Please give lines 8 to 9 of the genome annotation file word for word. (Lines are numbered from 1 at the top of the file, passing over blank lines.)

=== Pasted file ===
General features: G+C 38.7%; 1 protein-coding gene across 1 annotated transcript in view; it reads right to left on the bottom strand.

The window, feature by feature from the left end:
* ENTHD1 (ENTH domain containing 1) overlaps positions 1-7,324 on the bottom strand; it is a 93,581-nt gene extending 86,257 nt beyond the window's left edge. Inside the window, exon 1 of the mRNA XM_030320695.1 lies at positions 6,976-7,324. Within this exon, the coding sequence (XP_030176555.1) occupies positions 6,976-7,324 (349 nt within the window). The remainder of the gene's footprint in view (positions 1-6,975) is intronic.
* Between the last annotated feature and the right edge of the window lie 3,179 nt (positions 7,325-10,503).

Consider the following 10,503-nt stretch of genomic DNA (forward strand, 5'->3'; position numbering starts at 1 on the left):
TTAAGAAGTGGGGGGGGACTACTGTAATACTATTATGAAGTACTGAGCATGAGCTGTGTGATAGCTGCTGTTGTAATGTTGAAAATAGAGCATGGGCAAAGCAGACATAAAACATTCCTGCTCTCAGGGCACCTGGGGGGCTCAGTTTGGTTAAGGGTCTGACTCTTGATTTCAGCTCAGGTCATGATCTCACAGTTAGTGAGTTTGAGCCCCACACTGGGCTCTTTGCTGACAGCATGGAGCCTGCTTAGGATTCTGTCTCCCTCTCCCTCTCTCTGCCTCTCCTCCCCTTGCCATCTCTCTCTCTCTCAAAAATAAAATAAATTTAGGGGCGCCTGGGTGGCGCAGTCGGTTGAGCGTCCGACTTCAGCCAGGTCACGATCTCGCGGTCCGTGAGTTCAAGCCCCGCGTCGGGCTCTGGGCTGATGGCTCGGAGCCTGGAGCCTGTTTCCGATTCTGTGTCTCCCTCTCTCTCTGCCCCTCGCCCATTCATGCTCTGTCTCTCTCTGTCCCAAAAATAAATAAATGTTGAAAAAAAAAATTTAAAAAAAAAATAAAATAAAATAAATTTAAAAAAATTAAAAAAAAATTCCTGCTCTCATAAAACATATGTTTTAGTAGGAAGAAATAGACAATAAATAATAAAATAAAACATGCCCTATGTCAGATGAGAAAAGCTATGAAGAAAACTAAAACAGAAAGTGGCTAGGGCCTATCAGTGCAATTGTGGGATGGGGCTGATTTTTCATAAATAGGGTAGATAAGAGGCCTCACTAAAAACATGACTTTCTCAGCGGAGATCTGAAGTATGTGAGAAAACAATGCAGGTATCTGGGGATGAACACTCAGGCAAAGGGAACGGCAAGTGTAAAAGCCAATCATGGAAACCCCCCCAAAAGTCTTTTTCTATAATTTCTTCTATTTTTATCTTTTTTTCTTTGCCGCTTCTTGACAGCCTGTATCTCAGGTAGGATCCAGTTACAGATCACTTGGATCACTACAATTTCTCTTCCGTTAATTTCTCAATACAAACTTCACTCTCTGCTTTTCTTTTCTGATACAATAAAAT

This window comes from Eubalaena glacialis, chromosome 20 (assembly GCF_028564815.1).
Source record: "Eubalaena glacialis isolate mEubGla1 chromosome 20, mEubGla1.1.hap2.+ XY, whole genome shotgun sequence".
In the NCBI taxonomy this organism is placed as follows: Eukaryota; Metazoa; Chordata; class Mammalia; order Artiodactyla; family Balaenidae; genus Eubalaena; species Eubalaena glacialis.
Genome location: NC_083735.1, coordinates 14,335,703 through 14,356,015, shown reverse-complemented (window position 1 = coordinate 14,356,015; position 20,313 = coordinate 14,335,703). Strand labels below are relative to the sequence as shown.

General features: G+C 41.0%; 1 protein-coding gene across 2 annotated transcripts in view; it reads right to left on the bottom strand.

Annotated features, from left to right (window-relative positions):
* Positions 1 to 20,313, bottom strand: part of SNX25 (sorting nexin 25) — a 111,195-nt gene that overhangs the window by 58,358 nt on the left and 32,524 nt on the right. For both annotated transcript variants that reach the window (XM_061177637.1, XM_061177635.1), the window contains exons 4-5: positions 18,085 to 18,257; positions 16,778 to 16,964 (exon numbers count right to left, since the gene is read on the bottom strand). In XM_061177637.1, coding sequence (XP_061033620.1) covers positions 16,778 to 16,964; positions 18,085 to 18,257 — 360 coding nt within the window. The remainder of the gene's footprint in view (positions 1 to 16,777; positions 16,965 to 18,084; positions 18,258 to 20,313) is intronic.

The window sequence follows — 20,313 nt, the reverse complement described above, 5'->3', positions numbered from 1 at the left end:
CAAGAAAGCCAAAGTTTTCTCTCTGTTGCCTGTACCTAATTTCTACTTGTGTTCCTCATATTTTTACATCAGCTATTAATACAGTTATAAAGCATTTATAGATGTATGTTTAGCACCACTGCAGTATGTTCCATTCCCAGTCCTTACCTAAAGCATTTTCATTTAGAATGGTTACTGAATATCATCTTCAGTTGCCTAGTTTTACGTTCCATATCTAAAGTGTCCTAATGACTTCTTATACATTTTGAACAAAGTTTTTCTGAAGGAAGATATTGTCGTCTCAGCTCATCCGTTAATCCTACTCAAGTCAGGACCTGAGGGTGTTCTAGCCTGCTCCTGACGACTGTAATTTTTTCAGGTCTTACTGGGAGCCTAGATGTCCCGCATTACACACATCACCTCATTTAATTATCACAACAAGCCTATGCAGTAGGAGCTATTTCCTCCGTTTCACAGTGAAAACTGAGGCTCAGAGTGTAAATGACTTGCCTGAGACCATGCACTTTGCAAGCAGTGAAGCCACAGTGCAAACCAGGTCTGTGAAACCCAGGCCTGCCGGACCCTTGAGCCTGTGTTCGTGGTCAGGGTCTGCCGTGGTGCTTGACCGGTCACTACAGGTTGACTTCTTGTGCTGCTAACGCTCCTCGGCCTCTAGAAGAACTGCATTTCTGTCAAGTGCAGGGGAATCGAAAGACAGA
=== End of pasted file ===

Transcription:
Source record: "Eubalaena glacialis isolate mEubGla1 chromosome 20, mEubGla1.1.hap2.+ XY, whole genome shotgun sequence".
In the NCBI taxonomy this organism is placed as follows: Eukaryota; Metazoa; Chordata; class Mammalia; order Artiodactyla; family Balaenidae; genus Eubalaena; species Eubalaena glacialis.